Rapidly multiplying fungal disease arriving from Asian nursery stock, killing 3.5 billion American chestnuts by 1940. Formerly the tallest trees on the east coast, making up 50% of eastern hardwood forests.
aka Cryphonectria parasitica
American chestnut, European chestnut, Chinese chestnut (resistant), minor infection in some oak species
Threat to Trees
Rapid, usually causing mortality of everything above the canker within one growing season due to susceptibility to foreign disease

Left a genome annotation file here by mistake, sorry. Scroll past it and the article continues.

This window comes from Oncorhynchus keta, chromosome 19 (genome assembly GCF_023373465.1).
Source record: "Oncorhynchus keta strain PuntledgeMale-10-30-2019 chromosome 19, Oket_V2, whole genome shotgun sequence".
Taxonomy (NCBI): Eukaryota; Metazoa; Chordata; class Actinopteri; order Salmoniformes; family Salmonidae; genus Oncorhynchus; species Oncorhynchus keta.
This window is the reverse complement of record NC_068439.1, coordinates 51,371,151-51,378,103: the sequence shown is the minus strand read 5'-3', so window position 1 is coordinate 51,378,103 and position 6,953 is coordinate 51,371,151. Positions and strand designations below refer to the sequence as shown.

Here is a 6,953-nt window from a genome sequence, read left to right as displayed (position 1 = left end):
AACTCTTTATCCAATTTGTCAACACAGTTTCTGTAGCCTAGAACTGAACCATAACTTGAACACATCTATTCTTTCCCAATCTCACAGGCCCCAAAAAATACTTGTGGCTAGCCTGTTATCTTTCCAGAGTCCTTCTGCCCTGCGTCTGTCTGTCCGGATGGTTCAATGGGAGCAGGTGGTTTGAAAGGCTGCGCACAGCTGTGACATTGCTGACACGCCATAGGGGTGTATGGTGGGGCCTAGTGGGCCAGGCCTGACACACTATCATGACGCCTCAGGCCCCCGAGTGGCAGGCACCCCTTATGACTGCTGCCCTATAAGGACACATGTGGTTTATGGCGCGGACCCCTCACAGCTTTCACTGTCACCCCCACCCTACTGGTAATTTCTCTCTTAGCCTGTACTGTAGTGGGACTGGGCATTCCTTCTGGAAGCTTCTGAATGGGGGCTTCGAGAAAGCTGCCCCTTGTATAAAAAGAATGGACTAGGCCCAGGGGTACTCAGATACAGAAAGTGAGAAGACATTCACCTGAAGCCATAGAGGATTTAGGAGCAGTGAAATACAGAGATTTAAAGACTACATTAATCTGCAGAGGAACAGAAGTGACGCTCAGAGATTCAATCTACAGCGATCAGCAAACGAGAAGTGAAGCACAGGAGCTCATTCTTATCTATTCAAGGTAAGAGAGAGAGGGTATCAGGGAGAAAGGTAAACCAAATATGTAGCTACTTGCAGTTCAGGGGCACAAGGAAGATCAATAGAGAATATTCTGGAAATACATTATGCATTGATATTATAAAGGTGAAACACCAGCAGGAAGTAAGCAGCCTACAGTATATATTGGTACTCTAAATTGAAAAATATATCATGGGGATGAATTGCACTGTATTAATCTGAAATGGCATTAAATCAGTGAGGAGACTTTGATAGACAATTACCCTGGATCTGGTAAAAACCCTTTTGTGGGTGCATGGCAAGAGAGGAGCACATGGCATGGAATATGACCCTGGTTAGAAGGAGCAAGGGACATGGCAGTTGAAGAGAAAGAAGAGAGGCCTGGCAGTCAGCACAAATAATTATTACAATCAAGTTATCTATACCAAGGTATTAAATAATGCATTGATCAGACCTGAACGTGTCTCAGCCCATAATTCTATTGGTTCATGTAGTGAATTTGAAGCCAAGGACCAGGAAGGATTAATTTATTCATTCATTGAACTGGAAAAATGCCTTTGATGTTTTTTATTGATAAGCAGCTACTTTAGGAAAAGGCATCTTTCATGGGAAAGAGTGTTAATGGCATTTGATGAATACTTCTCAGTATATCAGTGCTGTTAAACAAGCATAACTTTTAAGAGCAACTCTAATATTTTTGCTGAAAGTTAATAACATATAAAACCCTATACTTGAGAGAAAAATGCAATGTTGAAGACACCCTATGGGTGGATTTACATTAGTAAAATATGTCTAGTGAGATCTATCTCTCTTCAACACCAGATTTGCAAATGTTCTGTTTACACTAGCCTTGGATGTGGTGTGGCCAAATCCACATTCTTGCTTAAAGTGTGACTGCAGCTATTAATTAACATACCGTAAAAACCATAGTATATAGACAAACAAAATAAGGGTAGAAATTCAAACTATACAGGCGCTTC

Wind, splashing rain, birds, and other animals carrying fungal spores to small cracks and wounds in the bark.
Signs & Symptoms
Small cankers at wounds and cracks which expand and girdle the stem, most common in seedlings
Older trees are more resistant to blight and can survive in spite of blight, but are not immune. Environmental stresses will break down this resistance, including climates and high elevations. Even in areas that have been completely cleared by fungal blight, the disease still remains in areas where all trees have been killed.
New York, ~1900
Maine to Georgia